Remembering Celeste Holm (1917-2012)
The Oscar-winning actress died this morning at the age of 95
By any measure, Celeste Holm had an amazing career that brought new meaning to the word “longevity.” The actress, who died today, first appeared on Broadway 74 years ago, she won an Academy Award for “Gentleman’s Agreement” 65 years ago, and starred in a TV series as recently as 12 years ago. Though 95 years old and in frail health at the time of her death, Holm still managed to complete roles in two films that will be released later this year.
Forgive me a personal anecdote that is simply too weird to not mention. This morning I was walking along Hollywood Boulevard with my three-year-old son Charlie. We were gazing at the stars on the Hollywood Walk of Fame when, as God is my witness, Charlie suddenly darted over to one star and tenderly placed his hand on it. It was Celeste Holm's. I quickly took this photo after which my son sat down on the star and refused to budge. When we returned to our car about an hour later, the first thing I heard on the radio was that Celeste Holm had died this morning (cue “Twilight Zone” music). Is my son a celebrity empathic? The reincarnation of one of Holm’s hundreds of co-stars?
Celeste Holm was nominated for three Best Supporting Actress Oscars and was the very definition of a “supporting actress.” Not in the sense that her roles were shorter or less important than those of the film’s leads, but more that she was such an ideal ensemble player that she upped the game of everyone around her. While her Academy Award for “Gentleman’s Agreement,” a 1947 film about American anti-Semitism starring Gregory Peck and Dorothy McGuire, was well deserved, my favorite Celeste Holm performance by far is in the 1950 Bette Davis classic, “All About Eve.” Holm plays Karen Richards, the sweet wife of playwright Lloyd Richards (Hugh Marlowe) and best friend to temperamental diva Margo Channing (Davis). It is Karen who first introduces the conniving Eve Harrington (Anne Baxter) to Margo, and she remains the heart and soul of this magnificent film through all the machinations and histrionics of the main players.
Holm’s third Oscar nomination was for the 1949 film, “Come to the Stable,” in which she and Loretta Young play French nuns who come to a small New England town to help the residents build a children’s hospital. My other favorite Celeste Holm films include “The Tender Trap” (1955) and “High Society” (1956), both opposite Frank Sinatra. Holm also had an impressive stage career. Among other things, she originated the role of Ado Annie in Rodgers and Hammerstein’s “Oklahoma” (1943).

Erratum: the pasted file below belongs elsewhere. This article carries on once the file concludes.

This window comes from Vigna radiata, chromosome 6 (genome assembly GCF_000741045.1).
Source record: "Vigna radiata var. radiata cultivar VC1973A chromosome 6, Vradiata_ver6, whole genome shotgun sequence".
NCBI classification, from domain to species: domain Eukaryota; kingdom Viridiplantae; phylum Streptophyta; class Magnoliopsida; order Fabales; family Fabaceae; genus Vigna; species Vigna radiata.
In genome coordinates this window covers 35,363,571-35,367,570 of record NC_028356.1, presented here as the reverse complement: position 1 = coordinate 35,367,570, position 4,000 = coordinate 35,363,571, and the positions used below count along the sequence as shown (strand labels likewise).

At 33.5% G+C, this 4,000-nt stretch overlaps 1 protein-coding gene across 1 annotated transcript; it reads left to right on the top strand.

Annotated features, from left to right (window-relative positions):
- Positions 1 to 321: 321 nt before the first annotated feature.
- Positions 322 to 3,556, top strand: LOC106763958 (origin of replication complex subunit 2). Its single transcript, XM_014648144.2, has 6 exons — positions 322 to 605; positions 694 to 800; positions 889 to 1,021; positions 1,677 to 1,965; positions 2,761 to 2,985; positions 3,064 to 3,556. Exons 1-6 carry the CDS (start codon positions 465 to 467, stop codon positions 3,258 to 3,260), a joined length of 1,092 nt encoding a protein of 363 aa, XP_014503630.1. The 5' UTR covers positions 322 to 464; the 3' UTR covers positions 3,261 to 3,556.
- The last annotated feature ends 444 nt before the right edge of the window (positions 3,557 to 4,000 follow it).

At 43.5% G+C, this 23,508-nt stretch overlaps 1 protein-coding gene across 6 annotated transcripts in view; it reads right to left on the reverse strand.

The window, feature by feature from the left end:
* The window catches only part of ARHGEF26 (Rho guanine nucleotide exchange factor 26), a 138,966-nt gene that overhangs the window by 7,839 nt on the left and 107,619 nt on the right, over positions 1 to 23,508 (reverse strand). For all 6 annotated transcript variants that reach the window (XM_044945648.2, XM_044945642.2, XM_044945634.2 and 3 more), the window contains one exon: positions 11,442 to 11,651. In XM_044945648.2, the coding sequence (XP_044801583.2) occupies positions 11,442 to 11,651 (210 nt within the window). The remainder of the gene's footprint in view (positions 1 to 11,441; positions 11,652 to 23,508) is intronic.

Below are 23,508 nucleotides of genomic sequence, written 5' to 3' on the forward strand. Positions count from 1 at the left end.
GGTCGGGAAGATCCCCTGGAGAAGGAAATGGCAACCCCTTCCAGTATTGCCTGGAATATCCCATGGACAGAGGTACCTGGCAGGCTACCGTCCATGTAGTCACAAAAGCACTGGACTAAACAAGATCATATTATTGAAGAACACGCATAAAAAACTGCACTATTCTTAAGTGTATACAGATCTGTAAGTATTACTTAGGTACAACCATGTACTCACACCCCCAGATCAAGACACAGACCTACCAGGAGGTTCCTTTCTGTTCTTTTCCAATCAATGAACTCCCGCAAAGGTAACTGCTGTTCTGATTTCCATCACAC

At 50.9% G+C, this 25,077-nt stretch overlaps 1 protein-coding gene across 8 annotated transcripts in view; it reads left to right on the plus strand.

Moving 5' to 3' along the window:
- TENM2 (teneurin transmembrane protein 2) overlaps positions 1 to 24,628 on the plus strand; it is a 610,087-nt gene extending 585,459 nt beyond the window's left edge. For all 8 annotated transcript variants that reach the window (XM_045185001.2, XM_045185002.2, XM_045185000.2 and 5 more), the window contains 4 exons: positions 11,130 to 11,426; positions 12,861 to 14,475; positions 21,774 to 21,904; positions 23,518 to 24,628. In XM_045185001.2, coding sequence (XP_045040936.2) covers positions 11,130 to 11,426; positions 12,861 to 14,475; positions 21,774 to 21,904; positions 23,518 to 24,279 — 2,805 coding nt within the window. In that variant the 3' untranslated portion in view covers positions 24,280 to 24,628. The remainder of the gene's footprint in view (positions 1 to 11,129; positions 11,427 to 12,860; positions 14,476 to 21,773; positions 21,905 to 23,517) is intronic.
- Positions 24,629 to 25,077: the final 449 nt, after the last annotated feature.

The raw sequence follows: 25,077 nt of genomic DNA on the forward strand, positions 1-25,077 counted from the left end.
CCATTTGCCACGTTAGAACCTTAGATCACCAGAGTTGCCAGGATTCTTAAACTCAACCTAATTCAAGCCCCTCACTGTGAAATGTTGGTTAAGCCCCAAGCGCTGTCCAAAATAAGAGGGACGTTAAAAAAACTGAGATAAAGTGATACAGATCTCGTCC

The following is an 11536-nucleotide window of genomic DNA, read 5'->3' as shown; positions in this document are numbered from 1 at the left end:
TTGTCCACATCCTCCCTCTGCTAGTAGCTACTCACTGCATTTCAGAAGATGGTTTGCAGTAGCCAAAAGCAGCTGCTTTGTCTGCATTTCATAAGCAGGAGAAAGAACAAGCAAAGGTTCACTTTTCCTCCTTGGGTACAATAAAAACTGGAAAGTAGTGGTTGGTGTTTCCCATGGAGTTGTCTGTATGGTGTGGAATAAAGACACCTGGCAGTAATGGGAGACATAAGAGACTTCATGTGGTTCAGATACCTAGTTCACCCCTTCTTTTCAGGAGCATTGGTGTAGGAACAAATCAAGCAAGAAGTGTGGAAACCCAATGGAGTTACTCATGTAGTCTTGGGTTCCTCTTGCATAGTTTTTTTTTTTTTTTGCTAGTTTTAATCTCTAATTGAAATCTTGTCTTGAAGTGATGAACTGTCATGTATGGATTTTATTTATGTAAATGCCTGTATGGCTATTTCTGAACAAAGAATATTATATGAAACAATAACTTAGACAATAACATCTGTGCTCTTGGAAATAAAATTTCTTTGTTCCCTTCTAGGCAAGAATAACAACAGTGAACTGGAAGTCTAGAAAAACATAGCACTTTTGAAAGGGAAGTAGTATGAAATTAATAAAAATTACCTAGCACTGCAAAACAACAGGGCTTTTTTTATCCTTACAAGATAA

The first time I saw Celeste Holm as a kid was on the beloved TV version of Rodgers and Hammerstein’s “Cinderella” starring Holm as the Fairy Godmother and Lesley Ann Warren as Cinderella. In another odd twist of fate, I was at a screening at the Motion Picture Academy last night and found myself sitting directly in front of the still beautiful Warren who had come to the screening all alone. I wish I had turned around and talked to her about working with Celeste Holm all those years ago.
The first stage musical I ever saw when I was growing up in Chicago was a touring company of “Mame” starring Celeste Holm as the irrepressible Mame Dennis. I’ve seen the actress several times since then, the most recent being in 2008 when she introduced a screening of “All About Eve” at the American Cinematheque in Hollywood. With her memory fading, Holm was joined on stage by her husband, Frank Basile (over 40 years her junior!), who helped her remember various anecdotes about the making of the film. In addition to stories bout “All About Eve,” Holm told us about the time she purposely stalled an elevator so she could beg director Anatole Litvak for a role in “The Snake Pit.” (She got the part!) She also told a funny tale about the “swear jar” that goody-two-shoes actress Loretta Young set up on the set of “Come to the Stable.” Celeste and the other actors were forced to drop a quarter into the jar every time they so much as uttered a “damn” in Young’s presence. When ballsy Ethel Merman heard about the swear jar, she stormed onto the set, shoved a twenty-dollar bill into the jar and said, “There you go, Loretta. Now go fuck yourself!”
Needless to say, Holm brought the house down with that story, as she did with audiences for over seven decades in the spotlight. Rest in peace, Celeste!